I suppose you could make the argument that the best interest of shareholders would be best met by the PR boon associated with unshackling the company from more rigorous government oversight, but I think given the financial industry’s history over the past couple years,  it’s pretty safe to assume this isn’t the true motivating factor. Further, this logic would be rendered even more incredulous when you consider that TARP money aside, financial firms are still the benefactors of significant government aid.

Even as they clamor to exit the most prominent part of the bailout program by repaying government investments, firms continue to rely on other federal programs to raise even larger amounts of money….The Federal Deposit Insurance Corp. has helped companies [] borrow more than $336 billion through the end of March, by guaranteeing to repay investors if the firms defaulted. And financial firms hold more than $1 trillion in emergency loans from the Federal Reserve.

Goldman Sachs declared a “duty” to repay the Treasury after posting a first-quarter profit. The chief executives of several large banks at a meeting last month urged President Obama to accept repayments. But no company has similarly pledged to leave the government’s other aid programs.

The explanation appears to be simple: Only the capital investments by the Treasury require the companies to make significant sacrifices, such as restricting executive pay.

I’m aware that the strict government oversight is legislatively codified in the TARP bill, but Congress ought to pass a law extending the jurisdiction of these powers to cover banks currently relying on government loan guarantees. The legislation should be written loosely enough to allow leeway in determining who is subject, but the recent spate of news suggesting banks are all of a sudden “profitable” is insulting to one’s intelligence. After all, if Goldman was doing well enough to pay off the TARP funds, why did they need to raise $5 billion in stock to do it?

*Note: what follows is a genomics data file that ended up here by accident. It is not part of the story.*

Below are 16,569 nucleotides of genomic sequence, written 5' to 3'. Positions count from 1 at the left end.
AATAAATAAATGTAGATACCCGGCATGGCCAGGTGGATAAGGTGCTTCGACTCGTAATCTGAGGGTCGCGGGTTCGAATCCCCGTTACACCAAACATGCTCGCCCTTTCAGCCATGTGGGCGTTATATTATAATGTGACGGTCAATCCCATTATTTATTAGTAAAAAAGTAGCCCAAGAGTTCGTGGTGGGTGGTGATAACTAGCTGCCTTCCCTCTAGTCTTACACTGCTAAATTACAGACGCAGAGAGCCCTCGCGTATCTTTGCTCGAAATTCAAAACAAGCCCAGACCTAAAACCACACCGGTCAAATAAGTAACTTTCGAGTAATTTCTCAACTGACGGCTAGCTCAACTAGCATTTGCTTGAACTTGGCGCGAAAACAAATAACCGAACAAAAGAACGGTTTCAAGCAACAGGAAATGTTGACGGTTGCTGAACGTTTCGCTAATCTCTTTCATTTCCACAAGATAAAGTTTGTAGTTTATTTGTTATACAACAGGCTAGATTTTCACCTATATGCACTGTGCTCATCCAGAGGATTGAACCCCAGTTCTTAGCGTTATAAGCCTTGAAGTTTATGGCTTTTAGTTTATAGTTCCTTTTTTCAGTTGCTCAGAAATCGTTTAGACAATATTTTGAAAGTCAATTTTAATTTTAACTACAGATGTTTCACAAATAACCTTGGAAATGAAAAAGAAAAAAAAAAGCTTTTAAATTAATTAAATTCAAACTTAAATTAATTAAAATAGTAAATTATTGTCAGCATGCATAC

Finally, these measures represent a significant gamble by the part of the banks that the populist rage engendered by the AIG bonus mess has finally subsided. They might be right to assume that the more complicated nature of the situation won’t result in the same level of outrage, but it’s not a lock. It’s hard to speak for “the public”, but I can tell you that I’m not yet comfortable enough with the idea that finance should return to its status quo to let this slide — and Barney Frank is no fool.

How to Show A Profit While Failing

Wells Fargo should consider auctioning this.

I was at dinner with my family this past weekend, and my brother, whose roommate works at Wells Fargo, was remarking on the good news that Wells Fargo had posted a record profit. Likewise, we’re seeing today reports that Goldman Sachs had turned an impressive profit in the first “quarter” of 2009. I didn’t make too much noise at the table, but I did casually mention a substantial amount of banking “profits” this quarter — especially at Goldman — were the result of government AIG payouts. What’s more, despite rumblings that some banks intend to pay back TARP funds, most of these banks are really only in business because of government guarantees that they aren’t permitted to fail. In other words, don’t pop the champagne yet.

Along these lines, we learn today that Wells Fargo will probably have to raise another $50 billion in capital. According to a report by KBW:

“Details were scarce and we believe that much of the positive news in the preliminary results had to do with merger accounting, revised accounting standards and mortgage default moratoriums, rather than underlying trends,” wrote Cannon, who downgraded the shares to “underperform” from “market perform.” “We expect earnings and capital to be under pressure due to continued economic weakness.”

Similarly, while Goldman still managed to post a profit in first quarter, it’s significantly lessened by the fact that Goldman employed some accounting sophistry to exclude massive write downs in December.

I say all of this without a particular recommendation in mind, but at least to offer a reminder that a) we’re not close to being out of this yet and b) comabat this emerging meme that bailouts are somehow impeding recovery.